The exhibits in the museum have been catalogued by fifty leading scholars and published as papers or books. 320 objects have been catalogued listing exhibits unearthed from archaeological excavations and finds by way of stone tools of the Paleolithic period, Pharaonic statues of Pharos and ancient Christian wall frescoes and armour of the early Islamic period. The exhibits are of Sudanese culture of their Kerma Kings, graves of the Christian rulers, from the ostentatious temples of the Egyptian pharaohs and also churches and mosques of subsequent periods.[6]


The catalogue on Greek and Coptic inscriptions, produced primarily by the Christian culture of Nubia, displayed in the museum, was the scholarly contribution of Dr Adam Latjar from the Warsaw University in respect of Greek inscriptions and Dr Jacques Van der Vliet of the Leiden University in respect of Coptic inscriptions. Their project work was funded by UNESCO, Polish Centre for Archaeology at Cairo and the Netherlands Foundation for the Advancement of Tropical Research (WOTRO). The Christian inscriptions contain Nubian funerary inscriptions in the form of funerary epitaphs. The source of these inscriptions are stated to be from Nubian territory in Sudan extending from Faras in the north to Soba in the south. The texts are inscribed on sandstone, marble or terracotta (36 inscriptions, mostly from Makouria ) plaques of generally rectangular shape.[7]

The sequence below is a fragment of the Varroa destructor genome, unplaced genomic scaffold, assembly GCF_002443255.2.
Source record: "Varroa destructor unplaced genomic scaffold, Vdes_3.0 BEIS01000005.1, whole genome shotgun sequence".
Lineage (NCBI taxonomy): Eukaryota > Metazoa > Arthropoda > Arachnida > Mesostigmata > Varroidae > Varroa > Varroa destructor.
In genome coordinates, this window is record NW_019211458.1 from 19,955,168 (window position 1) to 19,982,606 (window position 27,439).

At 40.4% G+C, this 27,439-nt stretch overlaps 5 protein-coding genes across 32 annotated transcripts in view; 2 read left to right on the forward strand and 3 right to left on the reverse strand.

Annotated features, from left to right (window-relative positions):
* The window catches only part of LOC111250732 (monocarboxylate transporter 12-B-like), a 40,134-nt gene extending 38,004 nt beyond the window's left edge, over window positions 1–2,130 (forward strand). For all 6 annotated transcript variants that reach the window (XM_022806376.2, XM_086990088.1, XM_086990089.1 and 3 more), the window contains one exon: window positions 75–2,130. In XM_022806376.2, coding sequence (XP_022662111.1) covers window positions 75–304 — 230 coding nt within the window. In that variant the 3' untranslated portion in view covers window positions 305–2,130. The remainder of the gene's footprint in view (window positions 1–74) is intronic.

The National Museum of Sudan in Khartoum and the Archaeological Museum of Jebel Barkal were substantially renovated with funds to the extent of US$ 230,000 provided by USA to the pilot project under the UNESCO Programme for the Preservation of Endangered Movable Cultural Properties and Museum Development. The project was implemented over a two-year period from October 2003 involving conserving, cataloguing, labeling and presentation of the exhibits, creating digital records of all collections and improving security measures.[3]

See also[edit]

Nubian Archaeological Expeditions


  1. ^ a b c d "About Sudan". Sudan US Embassy. Retrieved 8 May 2011. 
  2. ^ a b "Preservation of the Endangered Objects of the National Museum of Sudan and the Archaeological Museum of Jebel Barkal". UNESCO. Retrieved 7 May 2011. 
  3. ^ a b c "Preservation of the Endangered Objects of the National Museum of Sudan and the Archaeological Museum of Jebel Barkal". Retrieved 9 May 2011. 
  4. ^ a b c "National Museum". Lonely Planet. Retrieved 9 May 2011. 
  5. ^ a b c Patricia Levy; Zawiah Abdul Latif (30 August 2007). Sudan. Marshall Cavendish. pp. 101–. ISBN 978-0-7614-2083-5. Retrieved 8 May 2011. 
  6. ^ Derek A. Welsby; Julie R. Anderson (2004). Sudan: ancient treasures : an exhibition of recent discoveries from the Sudan national museum. British Museum Press. ISBN 978-0-7141-1960-1. Retrieved 8 May 2011. 
  7. ^ Adam Łajtar; Sudan. Hayʼah al-Qawmīyah lil-Āthār wa-al-Matāḥif (2003). Catalogue of the Greek inscriptions in the Sudan National Museum at Khartoum (I. Khartoum Greek). Peeters Publishers. ISBN 978-90-429-1252-6. Retrieved 8 May 2011. 

Coordinates: 15°36′22″N 32°30′29″E / 15.606°N 32.508°E / 15.606; 32.508